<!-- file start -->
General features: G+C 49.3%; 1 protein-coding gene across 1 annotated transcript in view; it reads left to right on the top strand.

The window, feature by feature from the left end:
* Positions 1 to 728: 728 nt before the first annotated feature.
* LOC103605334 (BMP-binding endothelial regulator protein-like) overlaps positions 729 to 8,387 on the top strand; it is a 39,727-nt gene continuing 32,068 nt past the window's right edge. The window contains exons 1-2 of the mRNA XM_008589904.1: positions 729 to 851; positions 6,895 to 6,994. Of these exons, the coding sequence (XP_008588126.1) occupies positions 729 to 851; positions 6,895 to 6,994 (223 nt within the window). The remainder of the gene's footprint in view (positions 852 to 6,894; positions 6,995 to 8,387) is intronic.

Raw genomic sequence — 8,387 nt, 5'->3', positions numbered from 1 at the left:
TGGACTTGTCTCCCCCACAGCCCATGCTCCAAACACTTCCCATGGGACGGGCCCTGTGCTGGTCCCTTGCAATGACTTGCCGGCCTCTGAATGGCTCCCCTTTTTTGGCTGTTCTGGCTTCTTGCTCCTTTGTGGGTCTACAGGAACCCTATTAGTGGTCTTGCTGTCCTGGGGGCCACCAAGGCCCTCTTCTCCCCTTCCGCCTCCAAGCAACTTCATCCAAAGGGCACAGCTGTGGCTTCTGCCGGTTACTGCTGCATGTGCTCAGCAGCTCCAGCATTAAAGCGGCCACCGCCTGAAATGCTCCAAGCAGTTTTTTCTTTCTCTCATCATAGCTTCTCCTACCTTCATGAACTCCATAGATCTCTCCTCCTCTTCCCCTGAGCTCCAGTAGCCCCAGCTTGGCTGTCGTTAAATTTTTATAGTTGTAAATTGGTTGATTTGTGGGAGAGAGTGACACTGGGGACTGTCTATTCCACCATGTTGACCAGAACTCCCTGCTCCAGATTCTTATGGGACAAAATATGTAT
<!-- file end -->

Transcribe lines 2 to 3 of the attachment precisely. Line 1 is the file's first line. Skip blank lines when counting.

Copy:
The window, feature by feature from the left end:
* Positions 1 to 728: 728 nt before the first annotated feature.